from Beacon Journal, January 26, 2012
Randolph Township Trustees have organized a series of informational discussions about gas and oil drilling. Last Thursday’s overflow crowd listened to the experiences of their neighbors since Chesapeake Energy Corp began drilling in Portage County.
One Randolph resident, Steve Kitchen, said his problems began last September when Chesapeake began drilling in nearby Suffield Township. Though he lives 2 miles away from the drilling site, he reported black-gray clay and sand came from his home’s spigots, nearly clogging his toilet lines.
Water pressure dropped. Kitchen cleaned black-gray clay from his sump pump and from the filter on his water softener.
Then his water pump burned out and had to be replaced at a cost of $550.
Today his water is still dark. His water softener is plugged.
He had this warning for his neighbors: “They put the well in, and suddenly I had problems. If it can reach me, it can reach you.”
To the applause of the crowd, another resident called for a moratorium on drilling in the township. Applause not withstanding, that won’t happen. In 2004 the Ohio Legislature took control out of the hands of local communities.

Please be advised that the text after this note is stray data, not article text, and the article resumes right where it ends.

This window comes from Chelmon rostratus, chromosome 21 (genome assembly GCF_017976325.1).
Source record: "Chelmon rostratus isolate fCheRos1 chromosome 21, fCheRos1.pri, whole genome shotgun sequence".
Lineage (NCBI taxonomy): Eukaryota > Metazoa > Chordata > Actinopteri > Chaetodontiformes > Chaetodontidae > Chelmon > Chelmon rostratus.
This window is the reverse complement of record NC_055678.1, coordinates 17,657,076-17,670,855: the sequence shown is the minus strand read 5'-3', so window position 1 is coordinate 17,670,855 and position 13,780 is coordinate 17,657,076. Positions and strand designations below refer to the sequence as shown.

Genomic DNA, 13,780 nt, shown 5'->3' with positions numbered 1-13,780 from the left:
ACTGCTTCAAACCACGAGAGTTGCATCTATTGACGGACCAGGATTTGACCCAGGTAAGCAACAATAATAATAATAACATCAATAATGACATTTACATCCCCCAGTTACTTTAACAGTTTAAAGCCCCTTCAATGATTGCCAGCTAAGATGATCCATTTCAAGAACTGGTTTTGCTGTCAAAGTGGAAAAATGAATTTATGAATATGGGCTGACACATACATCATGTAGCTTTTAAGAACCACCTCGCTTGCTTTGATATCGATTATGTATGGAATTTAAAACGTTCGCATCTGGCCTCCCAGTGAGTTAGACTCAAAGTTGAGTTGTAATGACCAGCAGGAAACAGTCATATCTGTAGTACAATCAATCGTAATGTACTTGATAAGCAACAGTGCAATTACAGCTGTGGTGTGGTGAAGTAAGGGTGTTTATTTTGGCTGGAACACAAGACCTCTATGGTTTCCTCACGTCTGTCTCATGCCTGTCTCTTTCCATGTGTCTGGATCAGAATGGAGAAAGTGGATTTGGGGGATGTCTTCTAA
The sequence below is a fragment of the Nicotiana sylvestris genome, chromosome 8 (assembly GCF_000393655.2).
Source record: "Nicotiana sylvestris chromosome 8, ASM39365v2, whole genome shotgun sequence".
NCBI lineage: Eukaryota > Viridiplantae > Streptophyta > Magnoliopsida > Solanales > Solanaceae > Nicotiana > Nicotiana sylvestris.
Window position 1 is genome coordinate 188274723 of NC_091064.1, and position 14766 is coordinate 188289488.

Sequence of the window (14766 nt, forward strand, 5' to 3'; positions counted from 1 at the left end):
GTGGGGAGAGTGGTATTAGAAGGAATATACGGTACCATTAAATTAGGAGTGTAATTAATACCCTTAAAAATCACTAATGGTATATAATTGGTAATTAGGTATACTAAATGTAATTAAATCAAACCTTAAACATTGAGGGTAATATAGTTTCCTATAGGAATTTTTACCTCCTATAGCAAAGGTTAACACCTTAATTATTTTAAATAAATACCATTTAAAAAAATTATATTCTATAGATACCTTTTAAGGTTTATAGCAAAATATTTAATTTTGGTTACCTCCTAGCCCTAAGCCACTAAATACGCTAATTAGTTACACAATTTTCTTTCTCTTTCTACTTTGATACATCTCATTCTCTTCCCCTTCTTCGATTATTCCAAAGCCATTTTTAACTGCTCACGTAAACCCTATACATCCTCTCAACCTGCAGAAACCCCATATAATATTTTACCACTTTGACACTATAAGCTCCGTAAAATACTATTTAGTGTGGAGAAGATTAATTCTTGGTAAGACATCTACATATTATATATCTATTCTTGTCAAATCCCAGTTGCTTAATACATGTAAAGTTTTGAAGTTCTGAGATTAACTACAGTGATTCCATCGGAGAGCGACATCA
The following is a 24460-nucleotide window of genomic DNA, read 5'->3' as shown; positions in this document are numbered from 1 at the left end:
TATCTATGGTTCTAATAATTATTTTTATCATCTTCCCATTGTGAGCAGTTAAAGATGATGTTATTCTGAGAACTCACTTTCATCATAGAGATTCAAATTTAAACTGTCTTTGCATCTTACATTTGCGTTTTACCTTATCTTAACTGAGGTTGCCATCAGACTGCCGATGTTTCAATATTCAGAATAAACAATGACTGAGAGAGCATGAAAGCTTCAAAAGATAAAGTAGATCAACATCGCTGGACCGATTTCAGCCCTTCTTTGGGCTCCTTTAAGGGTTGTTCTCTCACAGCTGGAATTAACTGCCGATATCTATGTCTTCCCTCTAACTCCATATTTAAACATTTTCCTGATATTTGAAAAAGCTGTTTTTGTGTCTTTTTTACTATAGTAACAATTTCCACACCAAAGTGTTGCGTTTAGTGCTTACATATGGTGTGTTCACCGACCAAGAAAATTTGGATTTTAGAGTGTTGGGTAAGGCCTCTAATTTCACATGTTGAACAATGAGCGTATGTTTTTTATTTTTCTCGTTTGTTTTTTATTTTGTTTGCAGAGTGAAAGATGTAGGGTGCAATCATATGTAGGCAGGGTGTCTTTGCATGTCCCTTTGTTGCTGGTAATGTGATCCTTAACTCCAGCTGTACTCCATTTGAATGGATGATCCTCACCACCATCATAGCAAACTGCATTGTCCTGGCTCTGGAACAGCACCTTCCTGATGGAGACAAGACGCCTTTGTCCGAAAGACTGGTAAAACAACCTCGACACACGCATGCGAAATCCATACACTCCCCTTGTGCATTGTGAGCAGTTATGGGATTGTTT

No representative from Chesapeake was at the meeting to address the citizens’ concerns.
Executive Director of the Ohio Oil and Gas Energy Education Program, Rhonda Reda, defended the industry by explaining the drilling process to the assembled. She predicted that Ohio will get 3,800 wells drilled into the Utica Shale formation over the next five years.
Reda said that currently the industry pulls out only about 20% of underground natural gas. Thanks to increased technology, 20 years from now, the industry expects to recover 70-80 %, she explained.
But she offered no explanation of how increased technology would protect residents’ water supplies.
One might think the industry didn’t care.